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Replacing OS Drive- Made poor choices during initial installation RRS feed

  • Question

  • I built a WHS machine using an 80GB IDE drive and two 1T SATA drives.  During installation I only had the IDE drive and, being impatient, set up both the system and data partitions on it.  The IDE drive is now on it's last legs and I have a new drive to replace it.  The old system does run for a fair amount of time before crashing.  How do I move the tombstones off the primary partition of the old drive?

    Also, what's the best way to configure these three drives, 1 120GB IDE and 2 1TB SATA?  My SATA controller is RAID capable.  I prefer reliability over performance.

    TIA
    Rob
    Tuesday, May 12, 2009 6:48 PM

Answers

  • Hi,
    if you replace the broken disk and boot from the WHS DVD, you should be offered a server reinstall. This mode keeps the files on the data disks intact and will also rebuild the tombstones.
    RAID is not supported by WHS. SATA drivers are difficult to handle, since they must be provided up to two times, and the second time on a floppy disk.
    IDE mode for SATA controller enabled would be the most simple method, you will have to take care, that the new system disk is detected as boot disk as disk 0. This depends from the port connected and from the Bios.
    If a server reinstall is not offered, read the FAQ How to recover data after server failure.
    Best greetings from Germany
    Olaf
    Tuesday, May 12, 2009 7:36 PM
    Moderator

All replies

  • Hi,
    if you replace the broken disk and boot from the WHS DVD, you should be offered a server reinstall. This mode keeps the files on the data disks intact and will also rebuild the tombstones.
    RAID is not supported by WHS. SATA drivers are difficult to handle, since they must be provided up to two times, and the second time on a floppy disk.
    IDE mode for SATA controller enabled would be the most simple method, you will have to take care, that the new system disk is detected as boot disk as disk 0. This depends from the port connected and from the Bios.
    If a server reinstall is not offered, read the FAQ How to recover data after server failure.
    Best greetings from Germany
    Olaf
    Tuesday, May 12, 2009 7:36 PM
    Moderator
  • So should I create the data partition on my new disk 0, or should I create a small partition on one of the SATA drives, or all of one of the sata drives?  Also, if I use hardware RAID, won't WHS recognize it?
    Wednesday, May 13, 2009 1:33 AM
  • BTW, the old disk 0 was a pull from a Tivo.  It had run continuously for 6 years so I figured that it must be a solid drive.  Apparently the tivo file system access is quite a bit gentler than NTFS.  It's kinda' like taking your grandmother's 40 year daily driver on a road rally.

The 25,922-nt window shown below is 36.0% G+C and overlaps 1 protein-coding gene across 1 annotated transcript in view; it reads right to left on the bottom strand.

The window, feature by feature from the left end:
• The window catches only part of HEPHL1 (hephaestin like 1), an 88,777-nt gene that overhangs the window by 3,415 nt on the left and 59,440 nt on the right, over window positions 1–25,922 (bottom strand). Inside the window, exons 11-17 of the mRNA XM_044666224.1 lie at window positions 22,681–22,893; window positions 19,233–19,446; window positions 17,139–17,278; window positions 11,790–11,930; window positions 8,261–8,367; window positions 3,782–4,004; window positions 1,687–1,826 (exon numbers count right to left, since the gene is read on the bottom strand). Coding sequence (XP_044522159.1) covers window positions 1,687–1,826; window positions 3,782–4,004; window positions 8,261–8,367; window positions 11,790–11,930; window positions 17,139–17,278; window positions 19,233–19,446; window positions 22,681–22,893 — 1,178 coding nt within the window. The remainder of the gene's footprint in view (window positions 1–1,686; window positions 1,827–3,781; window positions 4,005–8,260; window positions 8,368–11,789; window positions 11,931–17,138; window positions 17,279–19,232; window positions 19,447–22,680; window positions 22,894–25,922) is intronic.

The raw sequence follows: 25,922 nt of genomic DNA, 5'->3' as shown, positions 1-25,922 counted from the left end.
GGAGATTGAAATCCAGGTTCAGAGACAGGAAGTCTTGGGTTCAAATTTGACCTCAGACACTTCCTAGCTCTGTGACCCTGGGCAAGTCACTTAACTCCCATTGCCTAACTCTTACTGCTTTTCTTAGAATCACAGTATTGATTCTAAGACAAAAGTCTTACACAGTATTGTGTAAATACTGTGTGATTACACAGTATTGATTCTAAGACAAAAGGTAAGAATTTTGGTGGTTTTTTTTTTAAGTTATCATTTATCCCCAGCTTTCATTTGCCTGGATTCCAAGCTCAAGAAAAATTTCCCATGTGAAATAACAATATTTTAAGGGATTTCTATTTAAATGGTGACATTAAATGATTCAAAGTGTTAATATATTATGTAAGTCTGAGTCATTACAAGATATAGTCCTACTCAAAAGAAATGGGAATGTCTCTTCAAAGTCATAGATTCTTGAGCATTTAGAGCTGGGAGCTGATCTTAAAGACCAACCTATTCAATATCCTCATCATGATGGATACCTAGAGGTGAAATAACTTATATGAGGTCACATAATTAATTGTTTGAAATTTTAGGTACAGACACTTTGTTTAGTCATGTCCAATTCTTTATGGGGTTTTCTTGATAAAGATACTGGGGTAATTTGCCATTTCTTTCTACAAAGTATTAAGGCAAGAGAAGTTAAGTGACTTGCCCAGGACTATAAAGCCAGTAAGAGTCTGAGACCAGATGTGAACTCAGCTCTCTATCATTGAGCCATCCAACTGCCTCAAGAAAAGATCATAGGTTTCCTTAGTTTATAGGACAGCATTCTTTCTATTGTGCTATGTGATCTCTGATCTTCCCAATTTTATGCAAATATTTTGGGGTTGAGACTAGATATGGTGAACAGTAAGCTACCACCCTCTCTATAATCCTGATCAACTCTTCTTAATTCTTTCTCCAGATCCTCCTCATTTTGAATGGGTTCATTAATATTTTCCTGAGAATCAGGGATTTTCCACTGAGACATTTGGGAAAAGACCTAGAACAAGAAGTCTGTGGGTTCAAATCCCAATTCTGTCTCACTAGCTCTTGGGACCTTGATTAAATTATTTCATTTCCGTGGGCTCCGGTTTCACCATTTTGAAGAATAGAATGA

Wednesday, May 13, 2009 1:51 AM
  • Creating any partition manually on the server disk does not bring any benefit, since there are a few identifiers, which WHS uses to detect its own volumes. If they are not there, the disks will either be wiped (during new install), ignored/integrated (if they have been part of a storage pool during reinstall) or eventually confuse the setup program and make  it not offer a reinstall. If the setup program finds the triggers to offer a reinstall (DATA volumes from a former installation) it will usually offer a reinstall.

    RAID is not supported in WHS - this statement includes hardware RAID. Even if it would install, as soon as a disk fails and the controller rebuilds the RAID with a different serial number, the chances for trouble are good. Also a reinstall gets complicated or not offered.

    Best greetings from Germany
    Olaf
    Wednesday, May 13, 2009 4:07 AM
    Moderator
  • In general, to recover from a failed system disk you replace the system disk and perform a server reinstallation. In your case, you'll replace the current 80 GB IDE drive with the new 120 GB IDE drive. There are further details of how to perform a server reinstallation in this FAQ posting.

    In a system drive replacement scenario, reinstallation will rebuild the tombstones; there's no need to try to recover them yourself. You may want to connect the failing drive to another computer (it's extremely important that you not connect it to your server without using diskpart or a similar utility to clean the partition table!) and examine the contents of <drive>:\DE\Shares (<drive> will be the second, larger partition on the disk) to see if your server had any files stored on the system drive. If it did, make sure that they were in shares flagged for duplication, and if not, copy them back to your reinstalled server (assuming they can be read; a failing disk means the chance of data loss if you don't have multiple copies). 

    Please get back to us with any questions.

    I'm not on the WHS team, I just post a lot. :)
    Wednesday, May 13, 2009 2:57 PM
    Moderator